When you don’t have an IT department, accounting team or an administrative assistant, all of the above falls to you. Rather than waste time struggling with projects outside of your expertise—like tackling your complicated tax return or trying to build your own website—consider creating your own team of helpers.
"I handle my own finances, but I have a CPA who takes care of my taxes and a financial planner who takes care of retirement," says Dr. Drumm McNaughton, a mastery-level management consultant based out of Fallbrook, Calif. "There is only so much time in the day, and I ‘outsource’ those things that are ‘cost centers.’"
So do a few calculations: Is all that time spent on frustrating non-revenue-producing tasks costing you more than it would to outsource? If so, you may want to look into hiring someone to take them over … perhaps another freelancer!
Not every client is going to be a perfect match right away, but that doesn’t mean that you shouldn’t follow up with them down the road. "With every potential client," notes Aulph, "you can plant a seed for what you can offer in the future. When they are ready for that next step, they will come to you."
And remember: Your name is your business, so don’t let it fade away. Nervous about sending a note to a long-ago client? One way to get back in touch is to create a system for checking in, whether that means sending holiday greetings or putting together a biannual newsletter update.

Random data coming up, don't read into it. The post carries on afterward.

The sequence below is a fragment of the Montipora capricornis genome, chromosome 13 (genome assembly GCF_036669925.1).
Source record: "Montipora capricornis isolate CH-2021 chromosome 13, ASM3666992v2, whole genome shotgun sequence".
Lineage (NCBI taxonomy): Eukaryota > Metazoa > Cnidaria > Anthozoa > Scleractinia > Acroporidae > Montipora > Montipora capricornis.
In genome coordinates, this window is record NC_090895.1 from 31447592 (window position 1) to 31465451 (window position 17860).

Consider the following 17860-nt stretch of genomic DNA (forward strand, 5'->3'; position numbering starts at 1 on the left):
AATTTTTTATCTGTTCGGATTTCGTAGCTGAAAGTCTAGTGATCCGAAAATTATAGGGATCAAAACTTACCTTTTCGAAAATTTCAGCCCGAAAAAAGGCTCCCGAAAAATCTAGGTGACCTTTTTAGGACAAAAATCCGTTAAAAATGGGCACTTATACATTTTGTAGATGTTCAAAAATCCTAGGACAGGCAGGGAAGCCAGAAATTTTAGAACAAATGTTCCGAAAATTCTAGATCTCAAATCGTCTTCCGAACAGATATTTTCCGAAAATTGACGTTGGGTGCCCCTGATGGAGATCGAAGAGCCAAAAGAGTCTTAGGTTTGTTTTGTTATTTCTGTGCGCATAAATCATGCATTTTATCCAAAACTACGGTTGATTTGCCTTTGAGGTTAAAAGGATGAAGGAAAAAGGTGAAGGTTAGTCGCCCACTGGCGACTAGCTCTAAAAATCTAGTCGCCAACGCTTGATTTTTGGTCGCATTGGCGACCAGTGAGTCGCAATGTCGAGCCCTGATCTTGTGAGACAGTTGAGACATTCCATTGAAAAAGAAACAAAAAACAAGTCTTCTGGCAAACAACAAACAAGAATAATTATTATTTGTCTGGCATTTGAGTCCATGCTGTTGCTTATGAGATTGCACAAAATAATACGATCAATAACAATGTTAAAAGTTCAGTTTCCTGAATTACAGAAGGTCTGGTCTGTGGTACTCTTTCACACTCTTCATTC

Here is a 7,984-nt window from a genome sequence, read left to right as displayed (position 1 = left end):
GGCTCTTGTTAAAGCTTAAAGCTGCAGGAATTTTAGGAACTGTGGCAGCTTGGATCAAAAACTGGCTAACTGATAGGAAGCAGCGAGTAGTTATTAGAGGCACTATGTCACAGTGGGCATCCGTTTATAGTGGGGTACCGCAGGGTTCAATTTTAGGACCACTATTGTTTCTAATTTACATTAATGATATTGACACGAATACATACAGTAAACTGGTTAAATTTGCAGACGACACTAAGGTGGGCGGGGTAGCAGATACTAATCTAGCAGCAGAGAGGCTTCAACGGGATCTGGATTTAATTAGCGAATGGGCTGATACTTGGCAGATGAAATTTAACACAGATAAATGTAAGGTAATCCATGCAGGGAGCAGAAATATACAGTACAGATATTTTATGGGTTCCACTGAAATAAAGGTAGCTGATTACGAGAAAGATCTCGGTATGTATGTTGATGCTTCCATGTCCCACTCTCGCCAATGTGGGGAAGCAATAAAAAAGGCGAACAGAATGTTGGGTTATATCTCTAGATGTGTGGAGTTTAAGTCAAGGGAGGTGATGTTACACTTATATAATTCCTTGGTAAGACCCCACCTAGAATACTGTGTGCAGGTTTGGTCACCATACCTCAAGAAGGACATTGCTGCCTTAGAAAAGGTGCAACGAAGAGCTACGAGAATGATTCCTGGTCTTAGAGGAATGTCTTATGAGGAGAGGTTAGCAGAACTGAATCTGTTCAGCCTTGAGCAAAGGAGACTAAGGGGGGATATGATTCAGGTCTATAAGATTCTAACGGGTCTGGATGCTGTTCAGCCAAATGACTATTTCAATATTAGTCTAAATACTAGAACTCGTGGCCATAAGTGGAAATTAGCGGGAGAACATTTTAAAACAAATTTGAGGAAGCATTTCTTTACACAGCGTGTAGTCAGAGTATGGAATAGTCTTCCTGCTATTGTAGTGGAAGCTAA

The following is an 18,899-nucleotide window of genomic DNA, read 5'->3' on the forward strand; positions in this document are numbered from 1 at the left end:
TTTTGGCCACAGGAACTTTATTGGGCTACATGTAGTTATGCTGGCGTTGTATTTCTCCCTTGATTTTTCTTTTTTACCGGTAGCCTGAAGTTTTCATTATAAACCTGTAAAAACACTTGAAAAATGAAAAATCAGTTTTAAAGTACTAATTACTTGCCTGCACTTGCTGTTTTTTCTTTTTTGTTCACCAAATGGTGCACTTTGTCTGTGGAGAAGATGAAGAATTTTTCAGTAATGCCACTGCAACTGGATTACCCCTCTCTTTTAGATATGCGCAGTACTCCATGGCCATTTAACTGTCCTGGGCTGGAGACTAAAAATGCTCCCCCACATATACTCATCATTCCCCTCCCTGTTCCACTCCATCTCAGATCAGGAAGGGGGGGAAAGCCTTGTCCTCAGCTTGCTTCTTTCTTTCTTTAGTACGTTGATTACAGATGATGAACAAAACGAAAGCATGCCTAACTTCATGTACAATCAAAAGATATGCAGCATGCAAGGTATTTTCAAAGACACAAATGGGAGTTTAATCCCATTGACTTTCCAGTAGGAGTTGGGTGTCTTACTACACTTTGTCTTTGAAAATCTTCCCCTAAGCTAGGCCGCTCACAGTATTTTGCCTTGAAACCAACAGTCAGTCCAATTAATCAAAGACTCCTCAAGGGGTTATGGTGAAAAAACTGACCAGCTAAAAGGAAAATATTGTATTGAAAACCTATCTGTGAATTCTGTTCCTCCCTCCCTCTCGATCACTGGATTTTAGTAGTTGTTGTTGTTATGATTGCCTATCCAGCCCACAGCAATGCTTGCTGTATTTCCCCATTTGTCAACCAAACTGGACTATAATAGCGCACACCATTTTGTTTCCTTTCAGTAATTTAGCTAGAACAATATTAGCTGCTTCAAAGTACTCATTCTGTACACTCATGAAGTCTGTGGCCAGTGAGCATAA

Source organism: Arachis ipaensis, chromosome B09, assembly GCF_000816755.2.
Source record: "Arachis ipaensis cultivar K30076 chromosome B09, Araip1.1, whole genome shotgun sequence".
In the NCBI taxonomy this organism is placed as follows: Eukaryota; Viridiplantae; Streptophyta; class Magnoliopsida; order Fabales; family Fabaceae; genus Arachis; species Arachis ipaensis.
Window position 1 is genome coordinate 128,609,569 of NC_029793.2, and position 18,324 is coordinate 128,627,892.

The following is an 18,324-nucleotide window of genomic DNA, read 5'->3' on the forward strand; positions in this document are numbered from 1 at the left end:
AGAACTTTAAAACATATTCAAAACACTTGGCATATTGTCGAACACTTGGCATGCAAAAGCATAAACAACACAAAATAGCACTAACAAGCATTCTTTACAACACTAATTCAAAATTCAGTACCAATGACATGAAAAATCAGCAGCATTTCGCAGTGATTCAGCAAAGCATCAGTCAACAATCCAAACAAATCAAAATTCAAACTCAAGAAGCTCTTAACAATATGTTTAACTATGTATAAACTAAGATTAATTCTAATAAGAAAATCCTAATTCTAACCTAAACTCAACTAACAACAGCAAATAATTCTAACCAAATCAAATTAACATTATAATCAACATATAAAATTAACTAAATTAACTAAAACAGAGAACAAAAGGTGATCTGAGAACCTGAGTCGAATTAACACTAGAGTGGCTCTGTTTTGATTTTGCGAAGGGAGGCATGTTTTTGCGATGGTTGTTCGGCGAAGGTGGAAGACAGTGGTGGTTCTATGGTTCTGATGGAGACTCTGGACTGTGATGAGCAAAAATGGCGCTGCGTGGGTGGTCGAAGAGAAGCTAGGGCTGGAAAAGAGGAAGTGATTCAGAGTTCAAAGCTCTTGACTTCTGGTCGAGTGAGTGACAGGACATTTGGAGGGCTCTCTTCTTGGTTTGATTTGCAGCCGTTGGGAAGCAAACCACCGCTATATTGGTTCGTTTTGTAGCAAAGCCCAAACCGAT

"On my freelance editing website, I have two features that I regularly update," says Finnegan. "Every new posting is announced in an email to the editors in my address book using humor—and virtually every time that such a message goes out, a job comes in."
"Once you’ve established yourself, even modestly, with a portfolio of good work and a network of contacts for potential referrals," adds Finnegan, "freelancing should deliver on its promise of steady word-of-mouth—and more work than you expect."
—Sarah Pirovitz is a contributing writer for LearnVest.
This article originally appeared in Learnvest and was reprinted with permission.